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May 24, 2010


As most Geminis tend towards, I’m of two minds regarding the LOST finale.  After 6 years and 100+hrs of direct viewing investment – not including discussion forums, fan films, ARGs, and more than a few diluted attempts at transmedia extension of the property – we the audience craved Resolution.  And now, on the DAL (Day After LOST), a lot of the show’s Followers (Christian Shepherd, indeed) are of similar mind:

“Intellectually disappointing…yet emotionally fulfilling.”

And I agree with this to a certain extent.  It nagged at me throughout the broadcast, this ever-present specter of Unanswered Questions.  The canyon-sized plot holes of tail-eating logic.  The long-dangling threads of era-splintering Mythology.  Big Moments – imbued with seeming importance for many seasons – now dissolved like so much dirt in the glowing heart of the Island Washing Machine.   My rational mind – my scientist – kept pursing his lips and shaking his head and scoffing at cracks in the Design.

But then came the Sum of all things…

The little moments, heartfelt, tallied backwards to the bamboo forest Alpha and resounding like thunder in my chest.  For nearly an hour after we saw Jack’s eye in extreme close-up for the last time, I  was wracked with uncontrollable fits of sobbing.  And I didn’t understand why.   Whatever port I turned my mind towards – my fears, my failures, my friends and foes, my feline – another wave would strike my heart’s bow.

It wasn’t until 4AM – the mythical magic hour of spiritual devotion and awareness in Hinduism – that I could take a breath and step outside of myself with a clear and engaged Mind.  It was only a moment before the Knowledge came flooding in.  That’s when I understood that, in ‘The End’, LOST turned out to be everything I had hoped it would be at its core.  This was a tale of wayward Souls (dead, alive, and somewhere in between) working together to resolve each other’s spiritual burdens.  This was a story about Karma, and the quest to attain Self-Realization through the mirror of Others.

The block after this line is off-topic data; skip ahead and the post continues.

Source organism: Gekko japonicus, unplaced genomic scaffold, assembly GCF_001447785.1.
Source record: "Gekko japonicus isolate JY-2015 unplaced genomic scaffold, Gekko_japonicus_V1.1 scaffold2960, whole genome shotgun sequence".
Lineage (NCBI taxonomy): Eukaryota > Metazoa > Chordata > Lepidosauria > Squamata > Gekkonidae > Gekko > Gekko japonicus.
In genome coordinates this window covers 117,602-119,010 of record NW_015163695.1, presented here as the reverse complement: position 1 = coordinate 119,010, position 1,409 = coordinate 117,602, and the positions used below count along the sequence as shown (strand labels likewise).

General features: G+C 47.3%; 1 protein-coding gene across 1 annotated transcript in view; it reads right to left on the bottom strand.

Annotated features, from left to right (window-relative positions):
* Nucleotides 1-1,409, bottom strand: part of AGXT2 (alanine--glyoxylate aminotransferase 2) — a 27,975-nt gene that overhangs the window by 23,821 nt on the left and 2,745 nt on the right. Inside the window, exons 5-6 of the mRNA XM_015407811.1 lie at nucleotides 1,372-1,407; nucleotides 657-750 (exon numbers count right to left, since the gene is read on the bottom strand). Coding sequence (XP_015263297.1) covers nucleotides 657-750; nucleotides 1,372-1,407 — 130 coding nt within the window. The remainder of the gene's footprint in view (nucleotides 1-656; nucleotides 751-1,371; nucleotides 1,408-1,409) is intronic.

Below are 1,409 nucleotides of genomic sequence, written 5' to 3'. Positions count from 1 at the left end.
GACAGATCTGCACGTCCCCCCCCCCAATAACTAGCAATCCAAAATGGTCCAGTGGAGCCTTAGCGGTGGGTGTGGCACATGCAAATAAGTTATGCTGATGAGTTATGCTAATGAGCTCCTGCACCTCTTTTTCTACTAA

This was a narrative gateway to the ultimate Resolution: Life itself.

Did I want to know more about Walt, and the Dharma psych experiments, and Jacob’s cabin, and the pregnancy conundrum, and time-cop Eloise Hawking, and the goddamn frozen Donkey Wheel?  Of course!   But looking back, it’s undeniable that throughout the series we were given a steady stream of hints concerning the themes of Underworld/Afterlife/Bardo/etc from the beginning.  (I wonder how much the show’s creators flinched when the season one nerd wave proclaimed “The island is Purgatory!!!”) And the truth is that this mystical chunk of time-skipping rock in uncharted waters encouraged our castaways – thanks to ramping stakes of Struggle, Discovery, Escape, Return, Destruction, and Transformation – to manifest the exact reflections and conflicts required for them to resolve their issues.   It began by facing their pasts (Flash-backs).  Then yearning for the future (Flash-forwards).  Losing touch with Reality (lethal time-shifts).   Creating an Alternate one. (Sideways World)  And then…letting it all go.

Whether your personal beliefs or metaphysical stance  gels with this or not, I’m here to say from personal experience: this is what LIFE is.  And if it’s also true that the Universe will only encumber us with burdens that we are able to bear, then we should applaud fortitude in those whose imaginary lives touched our own so deeply.  Locke’s bittersweet journey of faith and empowerment.  Ben’s tragic longings for worth and redemption.  Desmond’s undying love – his Constantetching a winding road to Enlightenment.

And Jack.  Oh Jack.  I have always related to him.  Too much.  And it’s not a flattering thing to admit.  But you have to salute his titanium backbone (spinal surgeon, of course) and planetary testes.  You have to respect the weight of his journey, the soul-numbing pain and spiritual impotence he endured, and the fact that his After-Self wanted nothing more than to nurture a son and sew shut the paternal wound in his own heart.  Jack only wanted LOVE.  So when Purgatory Kate touched his face and whispered, ‘I missed You so much’, and the flashes of Consciousness hit?  Well, that’s when tears really began to flow.  And when they pulled into the parking lot at the multi-denominational Church of Everything, I knew what was coming.   And when Jack stepped inside and touched the casket – his emotional totem from that water-filled cave of lifetimes gone by – I lost my breath.  And when his Father held him and told him the Truth, I gently fell to pieces…